Lab mice might be doing their own experiments

New research suggests that mice base their decisions on more than just immediate reward. They may also make 'mistakes' on purpose.
mice in a cave
Over consecutive trials, the mice would turn the wheel left for a bit, then switch to turning it right, seemingly making mistakes but actually being strategic. E+/Getty

It’s long been known that mice can be trained to perform simple tasks in exchange for a reward. Bribe a hungry mouse with a morsel of food or a thirsty mouse with a drop of water and you can encourage it to navigate a maze or click a particular button. But sometimes, mice don’t act as expected, failing to complete the task at hand. Often, researchers have dismissed these actions as simple mistakes, resulting from inattention or disengagement. Yet, a study published April 26 in the journal Current Biology suggests, there’s more going on: mice can understand the rules of a task and still deviate in their behaviors, potentially testing their own hypotheses and attempting to learn more about their surroundings.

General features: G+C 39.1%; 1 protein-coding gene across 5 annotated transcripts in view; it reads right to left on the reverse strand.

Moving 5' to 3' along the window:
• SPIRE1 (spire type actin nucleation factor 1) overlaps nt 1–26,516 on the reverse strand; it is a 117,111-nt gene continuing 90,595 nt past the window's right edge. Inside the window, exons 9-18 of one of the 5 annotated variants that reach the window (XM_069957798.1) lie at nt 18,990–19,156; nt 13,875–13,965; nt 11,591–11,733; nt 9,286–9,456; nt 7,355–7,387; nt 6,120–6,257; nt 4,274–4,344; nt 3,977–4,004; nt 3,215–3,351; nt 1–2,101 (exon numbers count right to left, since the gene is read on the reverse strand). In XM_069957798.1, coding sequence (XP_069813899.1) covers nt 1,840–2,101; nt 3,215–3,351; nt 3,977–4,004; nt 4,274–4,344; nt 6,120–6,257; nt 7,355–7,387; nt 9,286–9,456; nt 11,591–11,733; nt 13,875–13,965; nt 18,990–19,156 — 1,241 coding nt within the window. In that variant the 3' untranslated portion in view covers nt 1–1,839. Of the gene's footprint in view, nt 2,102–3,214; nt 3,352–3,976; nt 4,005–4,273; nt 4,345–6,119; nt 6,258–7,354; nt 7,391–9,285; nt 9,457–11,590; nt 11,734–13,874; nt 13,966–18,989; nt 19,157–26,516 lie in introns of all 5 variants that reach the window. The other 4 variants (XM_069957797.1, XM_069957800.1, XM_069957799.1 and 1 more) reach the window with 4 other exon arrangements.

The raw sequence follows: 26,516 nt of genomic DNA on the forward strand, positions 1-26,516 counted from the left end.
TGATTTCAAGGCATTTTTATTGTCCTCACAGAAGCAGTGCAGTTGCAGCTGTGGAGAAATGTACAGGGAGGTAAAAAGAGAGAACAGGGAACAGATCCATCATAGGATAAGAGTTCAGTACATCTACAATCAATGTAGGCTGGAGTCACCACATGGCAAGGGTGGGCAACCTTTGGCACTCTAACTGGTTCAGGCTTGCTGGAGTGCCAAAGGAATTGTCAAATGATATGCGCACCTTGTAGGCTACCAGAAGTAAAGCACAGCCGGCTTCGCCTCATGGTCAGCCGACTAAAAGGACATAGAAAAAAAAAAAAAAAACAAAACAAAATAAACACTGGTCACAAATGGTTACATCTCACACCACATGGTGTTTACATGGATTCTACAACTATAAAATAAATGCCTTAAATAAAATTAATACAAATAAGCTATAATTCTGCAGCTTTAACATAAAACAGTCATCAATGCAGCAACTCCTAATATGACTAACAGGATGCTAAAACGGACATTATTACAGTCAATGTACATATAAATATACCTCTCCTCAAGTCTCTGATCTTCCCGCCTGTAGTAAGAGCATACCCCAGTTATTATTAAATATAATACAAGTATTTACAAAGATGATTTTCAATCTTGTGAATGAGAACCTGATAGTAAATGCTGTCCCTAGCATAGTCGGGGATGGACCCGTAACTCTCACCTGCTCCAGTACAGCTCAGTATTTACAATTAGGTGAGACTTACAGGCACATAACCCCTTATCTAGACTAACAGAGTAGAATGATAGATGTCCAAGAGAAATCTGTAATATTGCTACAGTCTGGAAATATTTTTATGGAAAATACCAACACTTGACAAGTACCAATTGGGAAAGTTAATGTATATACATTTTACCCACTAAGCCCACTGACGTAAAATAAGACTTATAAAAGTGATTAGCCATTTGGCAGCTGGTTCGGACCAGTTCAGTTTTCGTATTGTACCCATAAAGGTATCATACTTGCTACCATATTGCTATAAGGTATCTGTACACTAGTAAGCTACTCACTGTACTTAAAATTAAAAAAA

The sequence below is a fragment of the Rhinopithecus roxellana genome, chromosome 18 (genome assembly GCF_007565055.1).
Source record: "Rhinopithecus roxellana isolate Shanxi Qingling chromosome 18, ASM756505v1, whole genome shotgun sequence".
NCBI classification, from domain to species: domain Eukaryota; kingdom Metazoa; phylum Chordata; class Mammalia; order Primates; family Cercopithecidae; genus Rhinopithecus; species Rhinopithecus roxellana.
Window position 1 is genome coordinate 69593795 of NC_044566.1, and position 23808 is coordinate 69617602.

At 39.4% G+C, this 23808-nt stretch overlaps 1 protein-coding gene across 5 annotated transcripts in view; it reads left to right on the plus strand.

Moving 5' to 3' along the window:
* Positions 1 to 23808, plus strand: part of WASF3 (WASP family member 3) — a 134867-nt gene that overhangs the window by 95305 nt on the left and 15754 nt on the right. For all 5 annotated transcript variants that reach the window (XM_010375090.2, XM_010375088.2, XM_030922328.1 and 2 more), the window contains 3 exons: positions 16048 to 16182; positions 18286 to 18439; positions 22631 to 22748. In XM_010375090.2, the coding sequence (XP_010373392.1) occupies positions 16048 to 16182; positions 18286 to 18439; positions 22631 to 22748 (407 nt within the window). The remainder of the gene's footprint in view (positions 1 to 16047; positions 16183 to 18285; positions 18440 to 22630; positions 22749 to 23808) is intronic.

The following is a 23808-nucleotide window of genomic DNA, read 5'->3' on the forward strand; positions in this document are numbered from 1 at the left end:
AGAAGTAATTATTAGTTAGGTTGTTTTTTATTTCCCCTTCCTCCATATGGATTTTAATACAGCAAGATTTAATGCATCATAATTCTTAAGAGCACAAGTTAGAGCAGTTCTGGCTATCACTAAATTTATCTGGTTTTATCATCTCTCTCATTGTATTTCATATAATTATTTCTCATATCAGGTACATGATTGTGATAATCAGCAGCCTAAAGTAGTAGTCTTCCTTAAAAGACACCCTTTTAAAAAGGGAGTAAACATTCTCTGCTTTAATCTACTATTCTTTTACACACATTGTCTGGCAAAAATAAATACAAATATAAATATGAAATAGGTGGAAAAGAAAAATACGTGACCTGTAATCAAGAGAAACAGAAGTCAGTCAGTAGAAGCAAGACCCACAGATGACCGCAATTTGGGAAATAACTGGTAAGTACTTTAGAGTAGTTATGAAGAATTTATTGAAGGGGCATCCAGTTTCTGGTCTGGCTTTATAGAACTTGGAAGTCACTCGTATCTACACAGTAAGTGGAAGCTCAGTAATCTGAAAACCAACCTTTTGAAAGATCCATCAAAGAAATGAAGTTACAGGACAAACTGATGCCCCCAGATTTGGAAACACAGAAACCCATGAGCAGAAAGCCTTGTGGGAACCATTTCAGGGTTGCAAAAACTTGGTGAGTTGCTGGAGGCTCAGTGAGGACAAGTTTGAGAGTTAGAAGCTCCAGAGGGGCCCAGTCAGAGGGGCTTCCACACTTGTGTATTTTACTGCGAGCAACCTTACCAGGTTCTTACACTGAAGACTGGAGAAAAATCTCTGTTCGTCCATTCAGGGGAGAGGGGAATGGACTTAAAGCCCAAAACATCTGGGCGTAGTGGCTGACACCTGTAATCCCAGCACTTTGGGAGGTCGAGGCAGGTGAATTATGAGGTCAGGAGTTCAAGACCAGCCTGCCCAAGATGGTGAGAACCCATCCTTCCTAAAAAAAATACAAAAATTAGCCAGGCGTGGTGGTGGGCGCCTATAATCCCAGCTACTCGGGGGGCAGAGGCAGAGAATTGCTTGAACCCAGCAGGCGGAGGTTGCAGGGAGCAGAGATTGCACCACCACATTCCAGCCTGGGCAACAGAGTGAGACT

“These mice have a richer internal life than we probably give them credit for. They are not just stimulus response machines. They may have things like strategies.”

It appears that the decisions mice make during behavioral tests are more complicated than just basic reward-seeking choices. During human-imposed trials in the lab, mice may be continually exploring and re-testing the rules of their environment and performing their own small experiments.